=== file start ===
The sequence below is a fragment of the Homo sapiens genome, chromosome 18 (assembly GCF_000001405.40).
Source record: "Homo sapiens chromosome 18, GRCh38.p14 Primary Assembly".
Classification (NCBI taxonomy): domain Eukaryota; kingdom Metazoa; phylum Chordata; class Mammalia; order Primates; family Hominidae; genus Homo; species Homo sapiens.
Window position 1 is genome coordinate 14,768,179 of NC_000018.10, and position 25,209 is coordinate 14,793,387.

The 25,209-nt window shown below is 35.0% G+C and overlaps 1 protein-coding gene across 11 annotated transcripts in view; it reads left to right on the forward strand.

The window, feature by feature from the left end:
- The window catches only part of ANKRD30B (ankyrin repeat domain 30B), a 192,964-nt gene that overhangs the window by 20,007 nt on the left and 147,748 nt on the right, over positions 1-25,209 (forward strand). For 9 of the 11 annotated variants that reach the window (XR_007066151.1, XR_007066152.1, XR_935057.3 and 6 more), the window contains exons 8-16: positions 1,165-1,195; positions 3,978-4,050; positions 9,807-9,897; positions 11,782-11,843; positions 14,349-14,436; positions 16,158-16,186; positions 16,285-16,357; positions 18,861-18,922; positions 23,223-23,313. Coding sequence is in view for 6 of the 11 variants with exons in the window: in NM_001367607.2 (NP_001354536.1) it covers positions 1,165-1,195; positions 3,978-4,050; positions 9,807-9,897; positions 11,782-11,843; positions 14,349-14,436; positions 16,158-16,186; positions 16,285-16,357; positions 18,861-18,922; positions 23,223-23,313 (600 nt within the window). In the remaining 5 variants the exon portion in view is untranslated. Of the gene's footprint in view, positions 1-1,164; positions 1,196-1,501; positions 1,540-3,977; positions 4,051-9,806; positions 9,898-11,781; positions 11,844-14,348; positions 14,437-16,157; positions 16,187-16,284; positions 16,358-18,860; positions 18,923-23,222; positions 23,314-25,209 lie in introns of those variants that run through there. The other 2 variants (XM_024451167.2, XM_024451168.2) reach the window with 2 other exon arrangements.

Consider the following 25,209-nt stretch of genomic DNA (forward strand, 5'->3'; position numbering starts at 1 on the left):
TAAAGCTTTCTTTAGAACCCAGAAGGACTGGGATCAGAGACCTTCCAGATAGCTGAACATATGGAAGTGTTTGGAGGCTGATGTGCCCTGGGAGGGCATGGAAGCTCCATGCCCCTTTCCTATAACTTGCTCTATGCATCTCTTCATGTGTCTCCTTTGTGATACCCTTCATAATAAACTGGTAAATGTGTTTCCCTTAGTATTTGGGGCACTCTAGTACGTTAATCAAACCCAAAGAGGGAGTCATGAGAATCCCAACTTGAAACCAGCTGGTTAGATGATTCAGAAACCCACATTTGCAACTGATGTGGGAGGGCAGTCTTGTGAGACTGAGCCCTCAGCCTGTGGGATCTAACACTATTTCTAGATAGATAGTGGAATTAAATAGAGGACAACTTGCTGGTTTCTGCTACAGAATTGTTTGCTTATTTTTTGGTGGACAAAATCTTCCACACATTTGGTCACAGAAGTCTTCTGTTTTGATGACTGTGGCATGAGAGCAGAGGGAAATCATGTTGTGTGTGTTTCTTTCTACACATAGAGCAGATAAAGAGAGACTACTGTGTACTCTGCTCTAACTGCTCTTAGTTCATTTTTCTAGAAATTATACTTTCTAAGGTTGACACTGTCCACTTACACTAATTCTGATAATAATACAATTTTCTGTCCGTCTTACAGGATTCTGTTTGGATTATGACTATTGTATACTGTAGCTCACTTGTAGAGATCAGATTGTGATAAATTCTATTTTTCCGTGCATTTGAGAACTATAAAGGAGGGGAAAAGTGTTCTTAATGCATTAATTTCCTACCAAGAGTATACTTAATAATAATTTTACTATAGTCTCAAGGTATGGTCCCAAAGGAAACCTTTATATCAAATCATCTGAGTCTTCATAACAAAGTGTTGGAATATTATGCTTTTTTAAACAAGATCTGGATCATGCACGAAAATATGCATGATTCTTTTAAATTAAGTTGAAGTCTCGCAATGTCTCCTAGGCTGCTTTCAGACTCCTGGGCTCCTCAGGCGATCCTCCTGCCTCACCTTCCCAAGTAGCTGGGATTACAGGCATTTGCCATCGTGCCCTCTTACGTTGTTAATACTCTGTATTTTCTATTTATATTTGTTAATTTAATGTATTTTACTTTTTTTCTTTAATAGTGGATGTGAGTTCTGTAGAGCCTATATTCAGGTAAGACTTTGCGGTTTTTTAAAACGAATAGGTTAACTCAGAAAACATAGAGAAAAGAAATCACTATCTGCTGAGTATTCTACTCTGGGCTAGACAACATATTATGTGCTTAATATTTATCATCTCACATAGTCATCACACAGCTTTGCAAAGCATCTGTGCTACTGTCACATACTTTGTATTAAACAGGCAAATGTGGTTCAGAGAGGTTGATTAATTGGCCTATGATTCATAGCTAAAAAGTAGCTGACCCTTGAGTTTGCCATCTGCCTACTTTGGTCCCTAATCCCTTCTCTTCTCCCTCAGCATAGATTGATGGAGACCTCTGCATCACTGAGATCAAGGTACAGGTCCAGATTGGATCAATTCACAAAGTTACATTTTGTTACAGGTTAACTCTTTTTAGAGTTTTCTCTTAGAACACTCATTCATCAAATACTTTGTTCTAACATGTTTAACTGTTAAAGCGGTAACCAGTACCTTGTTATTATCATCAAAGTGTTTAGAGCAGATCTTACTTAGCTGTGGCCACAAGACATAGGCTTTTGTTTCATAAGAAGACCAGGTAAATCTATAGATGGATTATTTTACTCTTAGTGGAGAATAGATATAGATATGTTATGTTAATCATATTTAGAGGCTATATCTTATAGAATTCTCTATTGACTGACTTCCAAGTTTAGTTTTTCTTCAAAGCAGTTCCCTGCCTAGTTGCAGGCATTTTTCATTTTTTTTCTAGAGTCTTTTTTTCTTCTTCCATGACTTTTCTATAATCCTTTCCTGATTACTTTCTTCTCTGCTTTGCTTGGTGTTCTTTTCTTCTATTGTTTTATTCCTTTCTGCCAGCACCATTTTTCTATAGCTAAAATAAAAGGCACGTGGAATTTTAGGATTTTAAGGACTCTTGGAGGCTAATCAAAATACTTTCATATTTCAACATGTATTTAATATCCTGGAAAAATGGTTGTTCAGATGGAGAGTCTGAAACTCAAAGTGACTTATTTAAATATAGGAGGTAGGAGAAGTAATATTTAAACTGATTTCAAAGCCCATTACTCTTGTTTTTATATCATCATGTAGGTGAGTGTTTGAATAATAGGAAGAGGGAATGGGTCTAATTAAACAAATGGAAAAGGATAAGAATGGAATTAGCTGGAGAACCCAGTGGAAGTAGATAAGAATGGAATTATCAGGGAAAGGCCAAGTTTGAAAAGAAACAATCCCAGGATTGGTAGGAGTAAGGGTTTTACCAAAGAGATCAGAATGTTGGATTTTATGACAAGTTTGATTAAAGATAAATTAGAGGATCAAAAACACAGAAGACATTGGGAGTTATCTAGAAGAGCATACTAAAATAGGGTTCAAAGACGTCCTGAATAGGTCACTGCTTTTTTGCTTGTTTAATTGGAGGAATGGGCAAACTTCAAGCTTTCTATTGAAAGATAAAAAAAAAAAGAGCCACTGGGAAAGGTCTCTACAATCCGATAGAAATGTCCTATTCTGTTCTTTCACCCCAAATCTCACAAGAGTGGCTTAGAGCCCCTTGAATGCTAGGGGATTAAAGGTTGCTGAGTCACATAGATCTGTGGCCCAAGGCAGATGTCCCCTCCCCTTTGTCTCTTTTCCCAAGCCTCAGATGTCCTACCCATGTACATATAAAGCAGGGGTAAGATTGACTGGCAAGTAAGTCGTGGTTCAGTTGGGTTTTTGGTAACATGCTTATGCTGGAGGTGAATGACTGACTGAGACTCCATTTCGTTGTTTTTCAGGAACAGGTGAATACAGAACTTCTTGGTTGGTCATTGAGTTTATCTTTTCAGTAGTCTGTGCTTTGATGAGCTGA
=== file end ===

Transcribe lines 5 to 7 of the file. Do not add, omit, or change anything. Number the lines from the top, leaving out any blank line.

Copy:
The 25,209-nt window shown below is 35.0% G+C and overlaps 1 protein-coding gene across 11 annotated transcripts in view; it reads left to right on the forward strand.

The window, feature by feature from the left end:
- The window catches only part of ANKRD30B (ankyrin repeat domain 30B), a 192,964-nt gene that overhangs the window by 20,007 nt on the left and 147,748 nt on the right, over positions 1-25,209 (forward strand). For 9 of the 11 annotated variants that reach the window (XR_007066151.1, XR_007066152.1, XR_935057.3 and 6 more), the window contains exons 8-16: positions 1,165-1,195; positions 3,978-4,050; positions 9,807-9,897; positions 11,782-11,843; positions 14,349-14,436; positions 16,158-16,186; positions 16,285-16,357; positions 18,861-18,922; positions 23,223-23,313. Coding sequence is in view for 6 of the 11 variants with exons in the window: in NM_001367607.2 (NP_001354536.1) it covers positions 1,165-1,195; positions 3,978-4,050; positions 9,807-9,897; positions 11,782-11,843; positions 14,349-14,436; positions 16,158-16,186; positions 16,285-16,357; positions 18,861-18,922; positions 23,223-23,313 (600 nt within the window). In the remaining 5 variants the exon portion in view is untranslated. Of the gene's footprint in view, positions 1-1,164; positions 1,196-1,501; positions 1,540-3,977; positions 4,051-9,806; positions 9,898-11,781; positions 11,844-14,348; positions 14,437-16,157; positions 16,187-16,284; positions 16,358-18,860; positions 18,923-23,222; positions 23,314-25,209 lie in introns of those variants that run through there. The other 2 variants (XM_024451167.2, XM_024451168.2) reach the window with 2 other exon arrangements.